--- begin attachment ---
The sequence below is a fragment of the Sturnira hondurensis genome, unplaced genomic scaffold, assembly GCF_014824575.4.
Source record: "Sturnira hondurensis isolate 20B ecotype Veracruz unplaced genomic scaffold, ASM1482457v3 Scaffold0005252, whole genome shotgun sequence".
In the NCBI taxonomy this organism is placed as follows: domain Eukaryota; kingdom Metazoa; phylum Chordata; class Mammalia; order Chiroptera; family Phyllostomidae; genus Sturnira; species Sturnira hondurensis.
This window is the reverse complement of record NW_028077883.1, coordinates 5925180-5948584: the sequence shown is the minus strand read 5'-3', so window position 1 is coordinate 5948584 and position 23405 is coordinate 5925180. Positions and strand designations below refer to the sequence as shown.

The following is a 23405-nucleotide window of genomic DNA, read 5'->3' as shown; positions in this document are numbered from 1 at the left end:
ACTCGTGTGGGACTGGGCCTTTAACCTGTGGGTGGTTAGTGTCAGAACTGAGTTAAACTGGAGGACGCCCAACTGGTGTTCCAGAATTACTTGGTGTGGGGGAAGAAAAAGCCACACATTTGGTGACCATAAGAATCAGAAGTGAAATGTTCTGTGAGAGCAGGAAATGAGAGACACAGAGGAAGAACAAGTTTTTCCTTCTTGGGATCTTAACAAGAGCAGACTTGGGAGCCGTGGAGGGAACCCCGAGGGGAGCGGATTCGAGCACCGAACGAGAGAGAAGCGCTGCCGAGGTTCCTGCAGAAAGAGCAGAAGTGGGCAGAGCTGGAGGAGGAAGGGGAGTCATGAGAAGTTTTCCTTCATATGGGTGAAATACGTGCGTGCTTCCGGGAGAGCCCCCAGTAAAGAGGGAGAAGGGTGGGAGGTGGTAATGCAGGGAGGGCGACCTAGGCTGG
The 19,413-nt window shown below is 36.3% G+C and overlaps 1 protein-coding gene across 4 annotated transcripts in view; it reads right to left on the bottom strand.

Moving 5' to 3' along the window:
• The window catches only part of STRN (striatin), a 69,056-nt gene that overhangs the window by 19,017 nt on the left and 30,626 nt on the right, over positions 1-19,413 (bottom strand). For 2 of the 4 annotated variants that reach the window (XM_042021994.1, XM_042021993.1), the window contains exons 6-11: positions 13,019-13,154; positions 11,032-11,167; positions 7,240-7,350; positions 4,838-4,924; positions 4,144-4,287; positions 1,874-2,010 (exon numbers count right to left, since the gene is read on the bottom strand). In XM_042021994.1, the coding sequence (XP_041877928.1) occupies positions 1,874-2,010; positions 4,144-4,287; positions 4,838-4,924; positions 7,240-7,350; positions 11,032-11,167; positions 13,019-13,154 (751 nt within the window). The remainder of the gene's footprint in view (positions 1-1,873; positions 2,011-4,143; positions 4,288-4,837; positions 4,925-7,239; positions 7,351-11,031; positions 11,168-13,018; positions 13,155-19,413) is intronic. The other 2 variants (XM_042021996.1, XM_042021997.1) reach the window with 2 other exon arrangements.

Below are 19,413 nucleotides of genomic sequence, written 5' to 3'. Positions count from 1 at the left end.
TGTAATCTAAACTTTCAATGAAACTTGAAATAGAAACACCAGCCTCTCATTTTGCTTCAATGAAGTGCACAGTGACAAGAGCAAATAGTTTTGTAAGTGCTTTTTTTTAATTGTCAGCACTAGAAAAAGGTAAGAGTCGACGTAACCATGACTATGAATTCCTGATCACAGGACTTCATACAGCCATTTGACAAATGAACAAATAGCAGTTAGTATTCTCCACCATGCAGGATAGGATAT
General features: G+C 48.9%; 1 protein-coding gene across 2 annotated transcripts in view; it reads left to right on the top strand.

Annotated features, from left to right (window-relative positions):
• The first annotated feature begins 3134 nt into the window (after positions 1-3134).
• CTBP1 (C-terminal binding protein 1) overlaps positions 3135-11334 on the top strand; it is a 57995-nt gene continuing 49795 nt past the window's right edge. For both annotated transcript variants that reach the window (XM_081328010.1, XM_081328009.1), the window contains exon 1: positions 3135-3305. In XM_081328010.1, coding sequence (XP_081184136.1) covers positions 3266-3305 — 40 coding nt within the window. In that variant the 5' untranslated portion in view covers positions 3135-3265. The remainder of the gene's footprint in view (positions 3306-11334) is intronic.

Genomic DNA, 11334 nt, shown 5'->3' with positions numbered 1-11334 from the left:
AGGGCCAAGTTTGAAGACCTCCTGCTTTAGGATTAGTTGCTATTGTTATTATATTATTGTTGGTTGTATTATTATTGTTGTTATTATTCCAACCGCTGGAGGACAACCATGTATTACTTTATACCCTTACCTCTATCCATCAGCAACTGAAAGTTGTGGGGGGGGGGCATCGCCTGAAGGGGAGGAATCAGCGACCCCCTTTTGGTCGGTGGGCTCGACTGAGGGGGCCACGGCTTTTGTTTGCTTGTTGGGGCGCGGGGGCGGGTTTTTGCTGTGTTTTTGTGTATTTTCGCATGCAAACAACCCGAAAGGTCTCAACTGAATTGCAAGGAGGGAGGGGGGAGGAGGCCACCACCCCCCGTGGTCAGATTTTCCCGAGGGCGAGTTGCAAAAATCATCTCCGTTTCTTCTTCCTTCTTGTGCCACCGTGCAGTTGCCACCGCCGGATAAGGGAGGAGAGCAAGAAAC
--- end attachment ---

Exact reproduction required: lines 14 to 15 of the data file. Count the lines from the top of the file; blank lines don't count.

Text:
• The first annotated feature begins 3134 nt into the window (after positions 1-3134).
• CTBP1 (C-terminal binding protein 1) overlaps positions 3135-11334 on the top strand; it is a 57995-nt gene continuing 49795 nt past the window's right edge. For both annotated transcript variants that reach the window (XM_081328010.1, XM_081328009.1), the window contains exon 1: positions 3135-3305. In XM_081328010.1, coding sequence (XP_081184136.1) covers positions 3266-3305 — 40 coding nt within the window. In that variant the 5' untranslated portion in view covers positions 3135-3265. The remainder of the gene's footprint in view (positions 3306-11334) is intronic.